Crafting the perfect implementation
Change is seldom easy. It’s human nature to prefer the comfort of old routines over new ones, which makes implementing a new system challenging for everyone at the dealership. Increasing the challenge further is the sheer number of details involved in a successful installation, leading to results that range wildly from one extreme to the other: some installs are rocky and end in dissatisfaction, while others go so smoothly that they take your breath away, especially if you’ve experienced the rocky variety first.
This all leads to the question: Is a perfect implementation possible every time — or are there too many human and logistical factors to calculate, making it more a matter of luck? Two recent examples may provide us with answers.
Recommendation from Premier Automotive
While all service providers will say they perform great implementations, it’s the dealership perspective that really counts. Bill Madden of CDK Global, after receiving a request for a reference from a potential partner, contacted Wayne Skinner, VP of Operations at Premier Automotive. Skinner’s recommendation was enthusiastic:
Bill, I cannot praise you and your team enough. I have been through eight installs with various DMS providers and this has been the most seamless of them all. If any dealer group has questions have them feel free to call me.
Madden’s response included hints to CDK’s success:
Thank you for the kind words. It is amazing what can happen if the pre-work, focus and commitments of both customer and [strategic partner] are driven by the same goals. I am blessed with a great team that worked together with your organization to reduce impact to employees, customers, and revenue generation. Please call if I can ever assist your efforts.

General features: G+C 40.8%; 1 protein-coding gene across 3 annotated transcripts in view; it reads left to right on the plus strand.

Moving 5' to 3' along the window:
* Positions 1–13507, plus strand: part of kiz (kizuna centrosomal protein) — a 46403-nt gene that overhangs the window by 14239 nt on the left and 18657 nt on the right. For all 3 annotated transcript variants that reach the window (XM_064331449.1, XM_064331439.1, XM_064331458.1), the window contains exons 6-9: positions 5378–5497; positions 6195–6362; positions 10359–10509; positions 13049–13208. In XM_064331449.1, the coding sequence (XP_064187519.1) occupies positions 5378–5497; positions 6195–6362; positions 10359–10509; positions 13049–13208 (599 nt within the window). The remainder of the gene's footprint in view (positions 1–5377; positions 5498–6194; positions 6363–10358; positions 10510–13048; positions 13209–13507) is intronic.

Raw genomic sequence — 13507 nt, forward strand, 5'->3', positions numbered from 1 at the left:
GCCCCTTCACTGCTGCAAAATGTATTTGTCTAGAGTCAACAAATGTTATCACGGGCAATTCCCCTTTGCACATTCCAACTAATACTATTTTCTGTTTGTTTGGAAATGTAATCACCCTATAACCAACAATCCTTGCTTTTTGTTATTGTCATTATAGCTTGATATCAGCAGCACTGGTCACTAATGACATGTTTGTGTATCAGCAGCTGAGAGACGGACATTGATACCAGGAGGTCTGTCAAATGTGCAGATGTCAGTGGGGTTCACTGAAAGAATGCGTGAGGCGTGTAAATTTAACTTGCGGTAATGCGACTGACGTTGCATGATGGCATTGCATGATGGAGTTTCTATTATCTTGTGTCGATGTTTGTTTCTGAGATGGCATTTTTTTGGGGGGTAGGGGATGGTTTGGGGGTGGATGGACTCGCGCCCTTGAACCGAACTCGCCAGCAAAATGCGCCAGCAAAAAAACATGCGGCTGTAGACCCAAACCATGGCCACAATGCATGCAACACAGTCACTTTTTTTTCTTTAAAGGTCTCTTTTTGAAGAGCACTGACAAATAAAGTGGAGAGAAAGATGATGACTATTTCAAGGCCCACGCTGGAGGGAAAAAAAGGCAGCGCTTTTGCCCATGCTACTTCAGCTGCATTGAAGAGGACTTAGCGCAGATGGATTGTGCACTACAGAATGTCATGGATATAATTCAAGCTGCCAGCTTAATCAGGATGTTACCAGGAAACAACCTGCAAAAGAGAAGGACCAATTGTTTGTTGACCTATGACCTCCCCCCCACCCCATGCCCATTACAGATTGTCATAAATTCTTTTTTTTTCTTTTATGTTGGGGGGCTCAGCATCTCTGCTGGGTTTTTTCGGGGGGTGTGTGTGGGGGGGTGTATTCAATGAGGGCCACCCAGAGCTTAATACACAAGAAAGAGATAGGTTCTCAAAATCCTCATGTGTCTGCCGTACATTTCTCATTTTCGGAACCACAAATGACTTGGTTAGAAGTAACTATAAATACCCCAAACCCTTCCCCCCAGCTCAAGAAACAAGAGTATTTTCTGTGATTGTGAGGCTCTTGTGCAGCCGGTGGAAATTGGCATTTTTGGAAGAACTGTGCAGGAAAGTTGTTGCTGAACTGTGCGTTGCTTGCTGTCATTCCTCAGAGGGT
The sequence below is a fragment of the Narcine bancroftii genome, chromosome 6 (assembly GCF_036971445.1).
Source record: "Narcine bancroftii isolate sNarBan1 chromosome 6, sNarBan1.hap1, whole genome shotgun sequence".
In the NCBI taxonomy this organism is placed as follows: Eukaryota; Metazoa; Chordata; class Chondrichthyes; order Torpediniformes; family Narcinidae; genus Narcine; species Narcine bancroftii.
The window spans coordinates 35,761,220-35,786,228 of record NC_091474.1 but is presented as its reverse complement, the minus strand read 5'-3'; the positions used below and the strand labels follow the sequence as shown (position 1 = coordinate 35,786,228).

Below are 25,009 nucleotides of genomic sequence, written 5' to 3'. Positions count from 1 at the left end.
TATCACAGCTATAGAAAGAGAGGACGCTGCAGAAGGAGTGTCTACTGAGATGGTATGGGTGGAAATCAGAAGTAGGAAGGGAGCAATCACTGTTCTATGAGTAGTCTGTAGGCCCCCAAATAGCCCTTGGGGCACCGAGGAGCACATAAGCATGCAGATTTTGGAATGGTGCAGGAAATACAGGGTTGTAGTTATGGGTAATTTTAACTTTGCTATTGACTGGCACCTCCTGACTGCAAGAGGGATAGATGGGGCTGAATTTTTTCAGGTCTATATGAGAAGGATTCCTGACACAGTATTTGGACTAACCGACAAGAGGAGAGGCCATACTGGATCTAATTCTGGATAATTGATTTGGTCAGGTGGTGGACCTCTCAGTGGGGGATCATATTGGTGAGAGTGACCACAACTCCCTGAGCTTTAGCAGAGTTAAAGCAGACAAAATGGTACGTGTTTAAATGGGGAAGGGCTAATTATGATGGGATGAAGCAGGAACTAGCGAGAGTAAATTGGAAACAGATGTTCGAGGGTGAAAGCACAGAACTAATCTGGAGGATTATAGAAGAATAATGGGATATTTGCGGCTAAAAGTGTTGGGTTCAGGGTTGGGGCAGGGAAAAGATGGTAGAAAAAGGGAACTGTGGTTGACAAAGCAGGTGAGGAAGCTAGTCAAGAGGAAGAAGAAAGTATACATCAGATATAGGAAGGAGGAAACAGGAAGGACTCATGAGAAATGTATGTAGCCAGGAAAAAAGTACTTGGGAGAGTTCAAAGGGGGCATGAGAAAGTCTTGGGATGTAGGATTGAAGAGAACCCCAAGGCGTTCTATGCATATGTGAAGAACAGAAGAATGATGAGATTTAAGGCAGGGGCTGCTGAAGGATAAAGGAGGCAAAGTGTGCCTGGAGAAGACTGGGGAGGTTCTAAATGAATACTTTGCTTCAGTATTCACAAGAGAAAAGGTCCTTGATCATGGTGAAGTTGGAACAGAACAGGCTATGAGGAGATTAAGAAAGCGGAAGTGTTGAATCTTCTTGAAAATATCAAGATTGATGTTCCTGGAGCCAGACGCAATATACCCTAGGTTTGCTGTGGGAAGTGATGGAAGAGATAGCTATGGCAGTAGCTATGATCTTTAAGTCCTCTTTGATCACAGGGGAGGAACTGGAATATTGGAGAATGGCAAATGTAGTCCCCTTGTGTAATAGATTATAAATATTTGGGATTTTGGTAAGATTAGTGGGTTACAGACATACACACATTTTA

Unsolicited praise from another dealership
More clues can be found in a letter to CDK from the Systems Manager at a second dealer group:
I am writing you because recently we have made two implementations with Carlos Augusto Rodriguez [Business Solutions Consultant at CDK] on his own, and they have both been outstanding …
He made sure to show us how to maximize our full process … He gave the techs a sense of urgency with the estimates and it made them hungry to produce more, showing them how they had more visibility now over the repair … He made sure that everything was taken care of and made us feel calm and under control in an opening. As you know, openings are stressful and full of tiny details that need to be corrected on the go, and I have to say that he made sure to give us peace of mind during such time. We consider Carlos a key element in our team.
I am so grateful for his work and the passion that he has … even though he doesn’t directly work for us, he makes sure to treat us like teammates and adds great value to our operation.
Analyzing what went right (and what can go wrong)
Going over these dealer letters with a magnifying glass, we can isolate several specific factors for implementation success.
1. Supplier as Strategic Partner
As you read in our previous blog article, a service provider who relates to the dealer as a vendor is primarily focused on the immediate sale, while a strategic partner focuses on the long-term and treats the dealership with the care of an ongoing relationship.
Building a close partnership is one of the most important factors contributing to a successful implementation; and in both of the above dealer examples, we can see how the strategic partner relationship contributes to a positive experience. Madden refers to CDK’s “focus and commitment … driven by the same goals,” while the Systems Manager shows appreciation for how the CDK consultant “made us feel calm and under control,” providing “peace of mind,” and acting as “a key element in our team” who “makes sure to treat us like teammates.”
2. Staff Inclusion
Diving deeper into the “teammates” comment above: one can’t underestimate the importance of including employees in the process — even before the physical installation has begun. If expectations aren’t set and benefits fully explained beforehand, the team can only guess what went into the decision-making process. Without their buy-in, staff is left feeling strong-armed into adapting to a new system they neither wanted nor asked for.